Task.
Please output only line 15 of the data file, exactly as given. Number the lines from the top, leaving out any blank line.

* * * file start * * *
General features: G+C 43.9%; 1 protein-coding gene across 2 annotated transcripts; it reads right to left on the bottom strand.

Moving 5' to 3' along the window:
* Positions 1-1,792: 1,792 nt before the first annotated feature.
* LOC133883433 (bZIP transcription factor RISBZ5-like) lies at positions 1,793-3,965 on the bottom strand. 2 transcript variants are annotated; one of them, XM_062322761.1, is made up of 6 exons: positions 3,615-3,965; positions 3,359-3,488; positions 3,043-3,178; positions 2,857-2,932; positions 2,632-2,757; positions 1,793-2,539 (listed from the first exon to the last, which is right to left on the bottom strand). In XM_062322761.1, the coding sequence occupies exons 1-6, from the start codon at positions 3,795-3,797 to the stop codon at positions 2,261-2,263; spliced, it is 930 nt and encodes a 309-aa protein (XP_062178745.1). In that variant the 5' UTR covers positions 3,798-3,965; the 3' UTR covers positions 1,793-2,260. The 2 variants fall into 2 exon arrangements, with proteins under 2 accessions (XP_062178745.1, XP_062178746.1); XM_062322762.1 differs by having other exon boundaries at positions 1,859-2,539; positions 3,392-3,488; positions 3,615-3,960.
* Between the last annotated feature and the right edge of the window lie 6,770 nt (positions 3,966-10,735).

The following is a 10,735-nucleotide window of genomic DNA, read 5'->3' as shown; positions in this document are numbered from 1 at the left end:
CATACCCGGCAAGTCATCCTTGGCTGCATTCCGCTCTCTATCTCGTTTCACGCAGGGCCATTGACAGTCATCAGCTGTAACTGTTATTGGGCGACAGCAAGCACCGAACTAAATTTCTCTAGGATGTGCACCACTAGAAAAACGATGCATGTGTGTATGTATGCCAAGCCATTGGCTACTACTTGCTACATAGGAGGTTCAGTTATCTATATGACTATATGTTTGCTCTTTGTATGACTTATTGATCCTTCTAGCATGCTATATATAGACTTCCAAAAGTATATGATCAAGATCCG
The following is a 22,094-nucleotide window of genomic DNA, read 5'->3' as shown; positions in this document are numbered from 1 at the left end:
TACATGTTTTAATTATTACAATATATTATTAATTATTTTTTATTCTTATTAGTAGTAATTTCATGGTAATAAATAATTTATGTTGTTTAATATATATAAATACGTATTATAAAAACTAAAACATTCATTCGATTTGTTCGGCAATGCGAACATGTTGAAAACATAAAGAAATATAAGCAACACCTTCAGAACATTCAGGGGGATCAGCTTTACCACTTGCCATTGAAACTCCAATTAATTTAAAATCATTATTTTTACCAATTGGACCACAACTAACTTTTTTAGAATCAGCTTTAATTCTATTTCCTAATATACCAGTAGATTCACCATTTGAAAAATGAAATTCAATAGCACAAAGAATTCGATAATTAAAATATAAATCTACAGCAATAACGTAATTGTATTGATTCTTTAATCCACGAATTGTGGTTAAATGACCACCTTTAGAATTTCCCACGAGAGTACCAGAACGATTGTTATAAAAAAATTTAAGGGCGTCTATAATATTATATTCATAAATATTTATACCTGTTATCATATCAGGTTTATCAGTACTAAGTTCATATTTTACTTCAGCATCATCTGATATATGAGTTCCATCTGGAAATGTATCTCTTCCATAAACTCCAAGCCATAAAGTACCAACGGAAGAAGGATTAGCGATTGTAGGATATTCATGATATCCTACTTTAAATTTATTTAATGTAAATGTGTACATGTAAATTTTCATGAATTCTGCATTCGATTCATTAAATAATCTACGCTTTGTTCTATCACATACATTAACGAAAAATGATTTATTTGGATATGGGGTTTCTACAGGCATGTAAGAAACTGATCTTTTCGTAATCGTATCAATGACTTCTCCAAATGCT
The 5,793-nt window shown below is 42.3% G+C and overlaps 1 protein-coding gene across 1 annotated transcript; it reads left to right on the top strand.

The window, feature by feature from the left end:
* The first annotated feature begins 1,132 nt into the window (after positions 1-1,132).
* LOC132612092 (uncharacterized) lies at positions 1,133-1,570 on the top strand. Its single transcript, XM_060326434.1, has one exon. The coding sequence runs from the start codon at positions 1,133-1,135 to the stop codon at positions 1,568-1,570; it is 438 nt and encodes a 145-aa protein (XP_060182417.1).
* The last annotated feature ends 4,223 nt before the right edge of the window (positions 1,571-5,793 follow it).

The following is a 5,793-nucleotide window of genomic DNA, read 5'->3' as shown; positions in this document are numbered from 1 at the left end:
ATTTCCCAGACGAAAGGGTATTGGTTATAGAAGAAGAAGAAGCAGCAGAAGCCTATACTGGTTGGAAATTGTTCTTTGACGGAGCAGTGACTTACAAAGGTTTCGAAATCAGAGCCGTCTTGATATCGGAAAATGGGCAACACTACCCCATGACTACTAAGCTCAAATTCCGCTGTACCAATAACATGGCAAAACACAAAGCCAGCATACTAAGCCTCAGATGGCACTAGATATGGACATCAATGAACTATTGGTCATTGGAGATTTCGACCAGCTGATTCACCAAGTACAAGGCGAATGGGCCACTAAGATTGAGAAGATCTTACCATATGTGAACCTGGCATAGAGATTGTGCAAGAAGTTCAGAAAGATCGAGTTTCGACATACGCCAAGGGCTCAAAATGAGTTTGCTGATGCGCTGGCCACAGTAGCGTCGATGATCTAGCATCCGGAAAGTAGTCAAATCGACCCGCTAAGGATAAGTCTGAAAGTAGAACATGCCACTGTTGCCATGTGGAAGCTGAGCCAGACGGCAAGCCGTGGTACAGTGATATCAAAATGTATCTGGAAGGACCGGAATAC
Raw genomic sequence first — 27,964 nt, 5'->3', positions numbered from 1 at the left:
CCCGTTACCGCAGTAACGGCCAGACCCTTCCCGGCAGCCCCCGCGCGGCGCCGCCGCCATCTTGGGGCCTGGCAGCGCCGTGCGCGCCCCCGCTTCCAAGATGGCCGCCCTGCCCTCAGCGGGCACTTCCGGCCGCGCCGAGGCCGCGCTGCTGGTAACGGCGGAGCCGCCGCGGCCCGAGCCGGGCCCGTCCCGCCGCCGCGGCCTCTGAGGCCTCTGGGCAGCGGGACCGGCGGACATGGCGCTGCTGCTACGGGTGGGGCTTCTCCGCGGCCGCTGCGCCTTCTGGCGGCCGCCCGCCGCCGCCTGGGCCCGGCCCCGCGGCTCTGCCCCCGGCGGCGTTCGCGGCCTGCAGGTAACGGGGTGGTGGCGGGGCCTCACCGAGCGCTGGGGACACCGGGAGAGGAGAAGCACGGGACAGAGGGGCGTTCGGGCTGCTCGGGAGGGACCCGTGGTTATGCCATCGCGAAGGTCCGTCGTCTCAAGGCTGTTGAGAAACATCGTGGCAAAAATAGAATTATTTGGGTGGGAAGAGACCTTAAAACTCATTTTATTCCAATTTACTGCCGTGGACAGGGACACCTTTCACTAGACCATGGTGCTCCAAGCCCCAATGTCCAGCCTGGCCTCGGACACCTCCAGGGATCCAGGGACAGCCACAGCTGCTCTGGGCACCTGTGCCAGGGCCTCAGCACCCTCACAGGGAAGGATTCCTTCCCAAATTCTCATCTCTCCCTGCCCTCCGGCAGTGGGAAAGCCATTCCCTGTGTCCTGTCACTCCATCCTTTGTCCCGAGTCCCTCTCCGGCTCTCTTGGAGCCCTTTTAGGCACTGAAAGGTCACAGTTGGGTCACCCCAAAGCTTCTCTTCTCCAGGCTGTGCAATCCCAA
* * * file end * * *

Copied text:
The following is a 5,793-nucleotide window of genomic DNA, read 5'->3' as shown; positions in this document are numbered from 1 at the left end: